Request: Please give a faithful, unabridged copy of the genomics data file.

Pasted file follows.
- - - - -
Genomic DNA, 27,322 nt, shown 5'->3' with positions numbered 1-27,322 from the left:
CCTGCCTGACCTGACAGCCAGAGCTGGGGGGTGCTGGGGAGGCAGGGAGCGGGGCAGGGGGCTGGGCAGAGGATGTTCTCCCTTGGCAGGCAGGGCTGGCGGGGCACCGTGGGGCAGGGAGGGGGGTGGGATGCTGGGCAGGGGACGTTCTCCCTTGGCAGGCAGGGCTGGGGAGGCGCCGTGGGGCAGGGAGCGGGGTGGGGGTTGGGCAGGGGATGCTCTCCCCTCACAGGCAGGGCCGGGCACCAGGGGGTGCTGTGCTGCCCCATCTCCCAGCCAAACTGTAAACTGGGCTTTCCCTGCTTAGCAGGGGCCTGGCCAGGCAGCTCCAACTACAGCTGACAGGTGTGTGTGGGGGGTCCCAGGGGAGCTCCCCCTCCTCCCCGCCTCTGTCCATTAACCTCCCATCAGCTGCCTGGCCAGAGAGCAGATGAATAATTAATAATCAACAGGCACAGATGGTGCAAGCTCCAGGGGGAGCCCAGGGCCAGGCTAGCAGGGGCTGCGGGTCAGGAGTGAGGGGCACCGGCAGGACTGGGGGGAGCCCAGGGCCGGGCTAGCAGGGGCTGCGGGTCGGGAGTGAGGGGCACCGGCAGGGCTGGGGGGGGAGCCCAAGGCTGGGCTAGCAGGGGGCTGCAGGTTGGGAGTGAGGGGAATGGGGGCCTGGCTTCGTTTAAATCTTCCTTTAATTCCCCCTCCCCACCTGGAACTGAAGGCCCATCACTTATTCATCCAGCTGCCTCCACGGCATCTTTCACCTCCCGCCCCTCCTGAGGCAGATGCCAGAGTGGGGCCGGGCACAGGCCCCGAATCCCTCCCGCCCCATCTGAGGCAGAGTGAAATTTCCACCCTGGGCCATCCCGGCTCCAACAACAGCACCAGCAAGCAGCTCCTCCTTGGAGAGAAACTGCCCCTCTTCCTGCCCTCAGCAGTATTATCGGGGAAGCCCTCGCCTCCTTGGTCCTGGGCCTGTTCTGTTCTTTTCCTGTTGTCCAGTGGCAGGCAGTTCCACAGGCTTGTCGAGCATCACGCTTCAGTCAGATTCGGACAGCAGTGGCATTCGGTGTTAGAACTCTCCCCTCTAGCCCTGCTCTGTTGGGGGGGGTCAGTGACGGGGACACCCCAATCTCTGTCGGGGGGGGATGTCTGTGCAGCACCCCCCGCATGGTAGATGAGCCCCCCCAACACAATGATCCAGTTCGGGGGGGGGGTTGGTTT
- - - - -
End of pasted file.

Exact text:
Genomic DNA, 27,322 nt, shown 5'->3' with positions numbered 1-27,322 from the left:
CCTGCCTGACCTGACAGCCAGAGCTGGGGGGTGCTGGGGAGGCAGGGAGCGGGGCAGGGGGCTGGGCAGAGGATGTTCTCCCTTGGCAGGCAGGGCTGGCGGGGCACCGTGGGGCAGGGAGGGGGGTGGGATGCTGGGCAGGGGACGTTCTCCCTTGGCAGGCAGGGCTGGGGAGGCGCCGTGGGGCAGGGAGCGGGGTGGGGGTTGGGCAGGGGATGCTCTCCCCTCACAGGCAGGGCCGGGCACCAGGGGGTGCTGTGCTGCCCCATCTCCCAGCCAAACTGTAAACTGGGCTTTCCCTGCTTAGCAGGGGCCTGGCCAGGCAGCTCCAACTACAGCTGACAGGTGTGTGTGGGGGGTCCCAGGGGAGCTCCCCCTCCTCCCCGCCTCTGTCCATTAACCTCCCATCAGCTGCCTGGCCAGAGAGCAGATGAATAATTAATAATCAACAGGCACAGATGGTGCAAGCTCCAGGGGGAGCCCAGGGCCAGGCTAGCAGGGGCTGCGGGTCAGGAGTGAGGGGCACCGGCAGGACTGGGGGGAGCCCAGGGCCGGGCTAGCAGGGGCTGCGGGTCGGGAGTGAGGGGCACCGGCAGGGCTGGGGGGGGAGCCCAAGGCTGGGCTAGCAGGGGGCTGCAGGTTGGGAGTGAGGGGAATGGGGGCCTGGCTTCGTTTAAATCTTCCTTTAATTCCCCCTCCCCACCTGGAACTGAAGGCCCATCACTTATTCATCCAGCTGCCTCCACGGCATCTTTCACCTCCCGCCCCTCCTGAGGCAGATGCCAGAGTGGGGCCGGGCACAGGCCCCGAATCCCTCCCGCCCCATCTGAGGCAGAGTGAAATTTCCACCCTGGGCCATCCCGGCTCCAACAACAGCACCAGCAAGCAGCTCCTCCTTGGAGAGAAACTGCCCCTCTTCCTGCCCTCAGCAGTATTATCGGGGAAGCCCTCGCCTCCTTGGTCCTGGGCCTGTTCTGTTCTTTTCCTGTTGTCCAGTGGCAGGCAGTTCCACAGGCTTGTCGAGCATCACGCTTCAGTCAGATTCGGACAGCAGTGGCATTCGGTGTTAGAACTCTCCCCTCTAGCCCTGCTCTGTTGGGGGGGGTCAGTGACGGGGACACCCCAATCTCTGTCGGGGGGGGATGTCTGTGCAGCACCCCCCGCATGGTAGATGAGCCCCCCCAACACAATGATCCAGTTCGGGGGGGGGGTTGGTTT